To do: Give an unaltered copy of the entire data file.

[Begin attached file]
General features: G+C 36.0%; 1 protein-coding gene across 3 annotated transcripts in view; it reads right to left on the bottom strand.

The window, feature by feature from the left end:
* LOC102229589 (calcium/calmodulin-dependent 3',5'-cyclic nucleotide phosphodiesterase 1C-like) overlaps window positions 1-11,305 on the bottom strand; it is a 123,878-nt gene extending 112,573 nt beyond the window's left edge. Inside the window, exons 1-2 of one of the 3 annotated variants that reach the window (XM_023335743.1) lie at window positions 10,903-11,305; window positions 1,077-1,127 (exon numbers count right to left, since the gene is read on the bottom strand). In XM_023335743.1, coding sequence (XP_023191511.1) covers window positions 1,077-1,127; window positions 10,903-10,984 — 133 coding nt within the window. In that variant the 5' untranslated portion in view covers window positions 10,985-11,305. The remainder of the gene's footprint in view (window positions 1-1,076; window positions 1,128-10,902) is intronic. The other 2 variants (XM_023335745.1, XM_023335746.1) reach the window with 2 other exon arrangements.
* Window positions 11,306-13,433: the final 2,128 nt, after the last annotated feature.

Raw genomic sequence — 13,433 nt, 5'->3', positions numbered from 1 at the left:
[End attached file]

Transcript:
General features: G+C 36.0%; 1 protein-coding gene across 3 annotated transcripts in view; it reads right to left on the bottom strand.

The window, feature by feature from the left end:
* LOC102229589 (calcium/calmodulin-dependent 3',5'-cyclic nucleotide phosphodiesterase 1C-like) overlaps window positions 1-11,305 on the bottom strand; it is a 123,878-nt gene extending 112,573 nt beyond the window's left edge. Inside the window, exons 1-2 of one of the 3 annotated variants that reach the window (XM_023335743.1) lie at window positions 10,903-11,305; window positions 1,077-1,127 (exon numbers count right to left, since the gene is read on the bottom strand). In XM_023335743.1, coding sequence (XP_023191511.1) covers window positions 1,077-1,127; window positions 10,903-10,984 — 133 coding nt within the window. In that variant the 5' untranslated portion in view covers window positions 10,985-11,305. The remainder of the gene's footprint in view (window positions 1-1,076; window positions 1,128-10,902) is intronic. The other 2 variants (XM_023335745.1, XM_023335746.1) reach the window with 2 other exon arrangements.
* Window positions 11,306-13,433: the final 2,128 nt, after the last annotated feature.

Raw genomic sequence — 13,433 nt, 5'->3', positions numbered from 1 at the left: